This article was originally published on the OSU Extension website.
Written Thursday, December 6, 2012
By Tracy Turner
WILMINGTON, Ohio – With the U.S. Agriculture Department’s forecast that corn production this year will drop to its lowest point since 2006 as a result of the historic drought nationwide, growers can expect to see tight supplies next year and lower grain prices, Ohio State University Extension economist Matt Roberts said.
Prices, supplies and demand are only some of the concerns growers have going into 2013, he said. With that in mind, Roberts will provide a market update for growers Dec. 13 during the 2012 Ohio Grain Farmers Symposium at the Roberts Centre and Holiday Inn, 123 Gano Road in Wilmington.
The symposium will allow growers the opportunity to hear the latest agricultural issues impacting their operations, said Harold Watters, an OSU Extension agronomy field specialist and coordinator of the university’s Agronomic Crops Team.
The event has a strong program lineup that offers information “every corn farmer and soybean farmer” could benefit from hearing, he said.
“Although Ohio came out fairly well compared to other Midwest states despite the drought we experienced this year, we certainly have had challenges this year,” Watters said. “We need to think about how we deal with producing a crop despite weather extremes, such as this year’s drought.”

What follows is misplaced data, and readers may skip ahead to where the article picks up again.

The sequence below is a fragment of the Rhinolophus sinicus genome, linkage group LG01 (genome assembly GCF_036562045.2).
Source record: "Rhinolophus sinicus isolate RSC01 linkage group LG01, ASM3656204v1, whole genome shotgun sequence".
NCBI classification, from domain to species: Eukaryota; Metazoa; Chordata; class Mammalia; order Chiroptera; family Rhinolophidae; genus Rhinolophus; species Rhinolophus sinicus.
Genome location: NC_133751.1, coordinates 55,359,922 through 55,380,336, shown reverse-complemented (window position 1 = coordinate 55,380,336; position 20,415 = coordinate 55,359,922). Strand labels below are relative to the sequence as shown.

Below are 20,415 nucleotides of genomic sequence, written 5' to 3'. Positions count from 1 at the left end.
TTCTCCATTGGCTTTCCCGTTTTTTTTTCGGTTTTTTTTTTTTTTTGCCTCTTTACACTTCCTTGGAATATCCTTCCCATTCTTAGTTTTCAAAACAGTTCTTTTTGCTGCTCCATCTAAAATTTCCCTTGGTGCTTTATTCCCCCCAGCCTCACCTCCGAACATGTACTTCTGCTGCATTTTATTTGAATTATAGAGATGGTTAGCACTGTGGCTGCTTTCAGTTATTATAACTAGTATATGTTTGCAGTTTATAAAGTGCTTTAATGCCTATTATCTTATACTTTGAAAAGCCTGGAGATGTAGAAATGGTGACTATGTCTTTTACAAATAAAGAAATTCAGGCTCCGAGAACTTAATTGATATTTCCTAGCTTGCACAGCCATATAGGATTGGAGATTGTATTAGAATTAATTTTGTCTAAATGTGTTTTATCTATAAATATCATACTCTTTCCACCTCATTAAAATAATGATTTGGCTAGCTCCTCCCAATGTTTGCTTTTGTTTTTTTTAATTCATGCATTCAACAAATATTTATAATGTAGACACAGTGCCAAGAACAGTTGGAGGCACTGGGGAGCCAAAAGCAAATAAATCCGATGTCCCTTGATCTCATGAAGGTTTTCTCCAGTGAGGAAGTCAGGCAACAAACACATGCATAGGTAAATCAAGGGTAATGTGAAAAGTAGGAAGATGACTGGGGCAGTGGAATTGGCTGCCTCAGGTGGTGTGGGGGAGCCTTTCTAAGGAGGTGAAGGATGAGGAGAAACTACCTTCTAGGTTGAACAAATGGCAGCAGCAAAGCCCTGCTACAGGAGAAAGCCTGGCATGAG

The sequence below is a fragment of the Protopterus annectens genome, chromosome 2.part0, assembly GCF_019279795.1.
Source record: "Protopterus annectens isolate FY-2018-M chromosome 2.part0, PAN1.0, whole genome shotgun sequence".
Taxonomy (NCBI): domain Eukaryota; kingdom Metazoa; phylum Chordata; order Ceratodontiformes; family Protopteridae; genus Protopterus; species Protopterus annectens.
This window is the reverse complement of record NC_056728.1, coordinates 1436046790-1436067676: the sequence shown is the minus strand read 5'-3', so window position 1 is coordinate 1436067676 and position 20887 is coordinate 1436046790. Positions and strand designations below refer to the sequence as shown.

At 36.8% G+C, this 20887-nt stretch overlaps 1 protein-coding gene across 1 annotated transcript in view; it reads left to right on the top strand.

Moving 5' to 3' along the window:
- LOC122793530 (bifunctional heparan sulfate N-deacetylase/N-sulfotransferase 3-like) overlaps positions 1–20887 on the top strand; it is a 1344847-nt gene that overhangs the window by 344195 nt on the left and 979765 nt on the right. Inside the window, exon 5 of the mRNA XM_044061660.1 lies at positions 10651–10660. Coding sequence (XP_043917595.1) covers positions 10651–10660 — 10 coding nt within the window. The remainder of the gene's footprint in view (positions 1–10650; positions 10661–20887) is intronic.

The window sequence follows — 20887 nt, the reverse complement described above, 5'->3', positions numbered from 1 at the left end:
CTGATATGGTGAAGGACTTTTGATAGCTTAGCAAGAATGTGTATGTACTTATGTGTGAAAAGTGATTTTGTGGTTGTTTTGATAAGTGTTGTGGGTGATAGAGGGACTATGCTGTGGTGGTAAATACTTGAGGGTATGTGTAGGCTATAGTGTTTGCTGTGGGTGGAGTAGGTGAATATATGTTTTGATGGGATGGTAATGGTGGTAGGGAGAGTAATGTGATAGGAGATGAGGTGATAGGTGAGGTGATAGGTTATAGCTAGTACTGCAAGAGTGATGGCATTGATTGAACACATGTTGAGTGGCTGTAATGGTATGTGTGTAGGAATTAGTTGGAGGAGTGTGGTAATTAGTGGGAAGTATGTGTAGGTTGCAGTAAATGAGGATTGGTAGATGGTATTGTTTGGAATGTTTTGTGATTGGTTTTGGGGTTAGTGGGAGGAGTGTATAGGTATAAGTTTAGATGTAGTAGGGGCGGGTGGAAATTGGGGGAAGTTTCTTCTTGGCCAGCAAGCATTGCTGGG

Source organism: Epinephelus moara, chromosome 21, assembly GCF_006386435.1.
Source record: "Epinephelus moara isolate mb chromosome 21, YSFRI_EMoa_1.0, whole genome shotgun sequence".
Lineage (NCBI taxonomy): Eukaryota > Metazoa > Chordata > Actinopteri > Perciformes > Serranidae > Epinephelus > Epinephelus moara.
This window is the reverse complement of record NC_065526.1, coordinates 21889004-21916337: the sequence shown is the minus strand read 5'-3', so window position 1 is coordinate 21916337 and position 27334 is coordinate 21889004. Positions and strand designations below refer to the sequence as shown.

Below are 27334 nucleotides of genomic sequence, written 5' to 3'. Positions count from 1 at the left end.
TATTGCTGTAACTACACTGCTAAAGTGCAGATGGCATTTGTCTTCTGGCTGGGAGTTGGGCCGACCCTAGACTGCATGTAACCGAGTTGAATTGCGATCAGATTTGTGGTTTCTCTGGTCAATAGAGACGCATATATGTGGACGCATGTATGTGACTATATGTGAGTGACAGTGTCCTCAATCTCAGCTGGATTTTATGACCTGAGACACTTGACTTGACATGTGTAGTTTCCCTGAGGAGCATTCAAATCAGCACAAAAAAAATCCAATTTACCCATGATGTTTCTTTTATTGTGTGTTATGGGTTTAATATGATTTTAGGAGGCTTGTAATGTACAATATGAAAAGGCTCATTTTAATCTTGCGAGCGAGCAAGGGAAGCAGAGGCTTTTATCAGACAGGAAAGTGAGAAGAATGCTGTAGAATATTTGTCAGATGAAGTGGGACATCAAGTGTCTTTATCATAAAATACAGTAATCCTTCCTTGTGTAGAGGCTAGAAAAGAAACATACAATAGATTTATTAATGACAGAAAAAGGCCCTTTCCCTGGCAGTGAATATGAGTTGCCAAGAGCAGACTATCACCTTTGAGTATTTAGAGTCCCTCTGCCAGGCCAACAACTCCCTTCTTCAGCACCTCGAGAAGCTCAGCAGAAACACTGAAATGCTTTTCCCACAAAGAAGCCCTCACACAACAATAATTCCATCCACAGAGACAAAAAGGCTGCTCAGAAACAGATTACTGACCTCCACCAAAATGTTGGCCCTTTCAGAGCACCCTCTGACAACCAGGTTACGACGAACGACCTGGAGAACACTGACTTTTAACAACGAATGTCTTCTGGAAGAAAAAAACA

Roberts’ presentation will focus on how the drought has impacted yields and what that means for growers in 2013.
The USDA said that as of Nov. 1, corn yields are expected to average 122.3 bushels per acre, up 0.3 bushels from the October forecast but 24.9 bushels below the 2011 average. Soybean production is forecast at 2.97 billion bushels, up 4 percent from October but down 4 percent from last year. And as of Nov. 1, soybean yields are expected to average 39.3 bushels per acre, up 1.5 bushels from October but down 2.6 bushels from last year.
While the drought had massive impacts, higher prices offset yield losses for growers, particularly along with crop insurance, Roberts said. With lower production, growers can also expect tighter supplies in 2013, which will allow for higher basis levels in the spring and summer, with the difference between local cash prices and futures prices expected to be stronger, he said.
“If we have a normal growing season in 2013, there are lots of downside risk prices,” Roberts said. “Prices at harvest will be lower than at planting. As a result, growers should market more aggressively.”
Other topics to be covered at the symposium include an Election and Farm Bill update; Climatology for the Future; a Renewable Fuels Standards update; Weed Resistance; and Water Quality. The event runs from 8 a.m. to 2:45 p.m.
Registration for the event is $35 for members of the Ohio Corn and Wheat Growers Association and the Ohio Soybean Association, and $45 for non-members. The fee includes the program, refreshments, lunch and materials. For more information, participants may contact the Ohio Soybean Association at 888-769-6446.
Registration can be made online at http://www.ohiograinfarmerssymposium.org.